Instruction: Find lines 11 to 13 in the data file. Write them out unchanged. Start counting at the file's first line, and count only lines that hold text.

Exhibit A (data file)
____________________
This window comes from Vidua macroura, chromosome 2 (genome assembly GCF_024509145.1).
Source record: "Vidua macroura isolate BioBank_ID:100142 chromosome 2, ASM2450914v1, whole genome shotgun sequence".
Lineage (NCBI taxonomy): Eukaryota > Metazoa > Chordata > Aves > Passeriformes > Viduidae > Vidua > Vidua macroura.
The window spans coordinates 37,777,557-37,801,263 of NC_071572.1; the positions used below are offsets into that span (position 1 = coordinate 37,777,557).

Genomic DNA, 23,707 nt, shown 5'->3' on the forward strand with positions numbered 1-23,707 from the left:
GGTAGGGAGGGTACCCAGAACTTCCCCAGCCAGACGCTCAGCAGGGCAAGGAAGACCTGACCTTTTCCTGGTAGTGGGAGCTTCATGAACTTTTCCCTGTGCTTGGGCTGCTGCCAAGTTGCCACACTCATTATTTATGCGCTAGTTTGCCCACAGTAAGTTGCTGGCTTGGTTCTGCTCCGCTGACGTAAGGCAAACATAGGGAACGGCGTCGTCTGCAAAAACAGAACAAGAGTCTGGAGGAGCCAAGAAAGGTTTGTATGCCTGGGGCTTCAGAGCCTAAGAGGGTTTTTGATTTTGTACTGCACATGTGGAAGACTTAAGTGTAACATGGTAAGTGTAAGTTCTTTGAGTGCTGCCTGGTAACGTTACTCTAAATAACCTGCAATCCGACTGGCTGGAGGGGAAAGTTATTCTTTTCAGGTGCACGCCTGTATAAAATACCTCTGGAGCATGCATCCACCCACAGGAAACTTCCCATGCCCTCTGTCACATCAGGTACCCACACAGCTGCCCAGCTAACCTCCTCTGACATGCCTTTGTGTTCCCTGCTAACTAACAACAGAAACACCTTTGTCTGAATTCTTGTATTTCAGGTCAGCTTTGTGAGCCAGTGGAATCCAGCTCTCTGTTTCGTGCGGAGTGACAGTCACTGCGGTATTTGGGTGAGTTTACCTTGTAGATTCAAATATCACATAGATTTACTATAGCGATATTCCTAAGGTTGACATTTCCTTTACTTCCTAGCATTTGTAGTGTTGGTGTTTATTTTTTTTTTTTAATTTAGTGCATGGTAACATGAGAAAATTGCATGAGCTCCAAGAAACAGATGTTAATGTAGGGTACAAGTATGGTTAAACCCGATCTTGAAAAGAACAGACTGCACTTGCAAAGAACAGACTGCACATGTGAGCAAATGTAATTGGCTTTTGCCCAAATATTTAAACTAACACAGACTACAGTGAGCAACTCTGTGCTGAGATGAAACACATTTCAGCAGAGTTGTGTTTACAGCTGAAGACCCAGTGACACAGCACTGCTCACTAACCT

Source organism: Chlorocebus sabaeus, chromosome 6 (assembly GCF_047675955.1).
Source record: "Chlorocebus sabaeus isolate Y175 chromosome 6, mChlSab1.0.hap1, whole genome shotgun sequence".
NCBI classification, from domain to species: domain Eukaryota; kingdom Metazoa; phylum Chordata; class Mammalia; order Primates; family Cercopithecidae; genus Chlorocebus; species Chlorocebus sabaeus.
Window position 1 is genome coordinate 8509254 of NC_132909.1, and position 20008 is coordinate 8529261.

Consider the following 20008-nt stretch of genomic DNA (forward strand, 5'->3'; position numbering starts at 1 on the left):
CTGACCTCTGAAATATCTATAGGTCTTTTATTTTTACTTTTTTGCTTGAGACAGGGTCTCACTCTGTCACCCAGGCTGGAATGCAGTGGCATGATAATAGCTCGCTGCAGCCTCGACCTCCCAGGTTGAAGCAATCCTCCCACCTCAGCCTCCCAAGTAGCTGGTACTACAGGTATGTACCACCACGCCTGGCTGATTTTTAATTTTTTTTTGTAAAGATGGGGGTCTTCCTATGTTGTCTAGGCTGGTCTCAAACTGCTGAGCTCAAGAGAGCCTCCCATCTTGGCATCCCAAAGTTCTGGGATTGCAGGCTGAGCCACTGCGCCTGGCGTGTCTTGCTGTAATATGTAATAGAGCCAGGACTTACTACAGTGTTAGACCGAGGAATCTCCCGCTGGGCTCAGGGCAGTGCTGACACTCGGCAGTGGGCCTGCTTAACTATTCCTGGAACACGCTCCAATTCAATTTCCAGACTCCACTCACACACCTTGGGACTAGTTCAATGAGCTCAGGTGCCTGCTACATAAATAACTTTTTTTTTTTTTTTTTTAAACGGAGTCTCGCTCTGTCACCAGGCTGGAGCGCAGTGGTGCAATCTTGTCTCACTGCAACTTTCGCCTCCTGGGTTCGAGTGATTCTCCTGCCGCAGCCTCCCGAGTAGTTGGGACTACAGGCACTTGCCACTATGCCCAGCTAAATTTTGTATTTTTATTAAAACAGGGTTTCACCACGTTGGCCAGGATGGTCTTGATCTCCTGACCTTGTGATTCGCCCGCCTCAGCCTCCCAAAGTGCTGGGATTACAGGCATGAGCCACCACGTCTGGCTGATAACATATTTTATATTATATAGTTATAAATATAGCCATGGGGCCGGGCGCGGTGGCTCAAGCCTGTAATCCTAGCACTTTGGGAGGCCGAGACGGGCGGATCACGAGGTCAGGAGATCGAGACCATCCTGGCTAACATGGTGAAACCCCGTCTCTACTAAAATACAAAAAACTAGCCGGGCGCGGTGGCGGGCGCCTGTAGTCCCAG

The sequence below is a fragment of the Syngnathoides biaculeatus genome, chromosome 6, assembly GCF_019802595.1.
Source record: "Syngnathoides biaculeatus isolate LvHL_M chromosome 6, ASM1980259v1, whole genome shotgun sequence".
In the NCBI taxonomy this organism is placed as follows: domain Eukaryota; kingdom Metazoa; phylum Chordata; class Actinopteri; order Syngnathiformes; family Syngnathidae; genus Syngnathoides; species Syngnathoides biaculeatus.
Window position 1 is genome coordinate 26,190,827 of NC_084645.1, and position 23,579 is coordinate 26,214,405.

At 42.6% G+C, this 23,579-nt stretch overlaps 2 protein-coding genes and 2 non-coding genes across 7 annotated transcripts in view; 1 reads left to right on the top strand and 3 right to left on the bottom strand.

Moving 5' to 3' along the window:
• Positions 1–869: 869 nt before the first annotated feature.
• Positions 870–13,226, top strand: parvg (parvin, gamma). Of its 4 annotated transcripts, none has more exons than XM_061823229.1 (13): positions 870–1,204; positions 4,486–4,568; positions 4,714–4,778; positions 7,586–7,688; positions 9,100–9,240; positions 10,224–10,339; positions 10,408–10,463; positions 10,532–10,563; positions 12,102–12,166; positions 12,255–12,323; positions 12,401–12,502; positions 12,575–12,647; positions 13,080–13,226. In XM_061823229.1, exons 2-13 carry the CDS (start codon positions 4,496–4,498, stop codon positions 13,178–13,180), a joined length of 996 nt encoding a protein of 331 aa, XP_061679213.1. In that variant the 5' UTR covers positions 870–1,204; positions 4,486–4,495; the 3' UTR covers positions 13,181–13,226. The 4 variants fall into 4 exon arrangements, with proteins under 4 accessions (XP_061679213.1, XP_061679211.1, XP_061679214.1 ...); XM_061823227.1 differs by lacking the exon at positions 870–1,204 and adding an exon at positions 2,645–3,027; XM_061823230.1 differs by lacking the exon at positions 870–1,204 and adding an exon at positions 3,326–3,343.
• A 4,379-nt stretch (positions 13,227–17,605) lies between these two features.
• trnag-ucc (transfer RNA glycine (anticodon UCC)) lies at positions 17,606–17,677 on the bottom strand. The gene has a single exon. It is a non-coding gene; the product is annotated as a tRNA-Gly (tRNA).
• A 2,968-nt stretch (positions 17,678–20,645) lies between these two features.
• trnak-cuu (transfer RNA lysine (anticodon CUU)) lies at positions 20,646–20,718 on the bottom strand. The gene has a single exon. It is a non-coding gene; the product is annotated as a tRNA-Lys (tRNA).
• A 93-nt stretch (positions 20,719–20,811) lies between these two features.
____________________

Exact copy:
Consider the following 20008-nt stretch of genomic DNA (forward strand, 5'->3'; position numbering starts at 1 on the left):
CTGACCTCTGAAATATCTATAGGTCTTTTATTTTTACTTTTTTGCTTGAGACAGGGTCTCACTCTGTCACCCAGGCTGGAATGCAGTGGCATGATAATAGCTCGCTGCAGCCTCGACCTCCCAGGTTGAAGCAATCCTCCCACCTCAGCCTCCCAAGTAGCTGGTACTACAGGTATGTACCACCACGCCTGGCTGATTTTTAATTTTTTTTTGTAAAGATGGGGGTCTTCCTATGTTGTCTAGGCTGGTCTCAAACTGCTGAGCTCAAGAGAGCCTCCCATCTTGGCATCCCAAAGTTCTGGGATTGCAGGCTGAGCCACTGCGCCTGGCGTGTCTTGCTGTAATATGTAATAGAGCCAGGACTTACTACAGTGTTAGACCGAGGAATCTCCCGCTGGGCTCAGGGCAGTGCTGACACTCGGCAGTGGGCCTGCTTAACTATTCCTGGAACACGCTCCAATTCAATTTCCAGACTCCACTCACACACCTTGGGACTAGTTCAATGAGCTCAGGTGCCTGCTACATAAATAACTTTTTTTTTTTTTTTTTTAAACGGAGTCTCGCTCTGTCACCAGGCTGGAGCGCAGTGGTGCAATCTTGTCTCACTGCAACTTTCGCCTCCTGGGTTCGAGTGATTCTCCTGCCGCAGCCTCCCGAGTAGTTGGGACTACAGGCACTTGCCACTATGCCCAGCTAAATTTTGTATTTTTATTAAAACAGGGTTTCACCACGTTGGCCAGGATGGTCTTGATCTCCTGACCTTGTGATTCGCCCGCCTCAGCCTCCCAAAGTGCTGGGATTACAGGCATGAGCCACCACGTCTGGCTGATAACATATTTTATATTATATAGTTATAAATATAGCCATGGGGCCGGGCGCGGTGGCTCAAGCCTGTAATCCTAGCACTTTGGGAGGCCGAGACGGGCGGATCACGAGGTCAGGAGATCGAGACCATCCTGGCTAACATGGTGAAACCCCGTCTCTACTAAAATACAAAAAACTAGCCGGGCGCGGTGGCGGGCGCCTGTAGTCCCAG

The sequence below is a fragment of the Syngnathoides biaculeatus genome, chromosome 6, assembly GCF_019802595.1.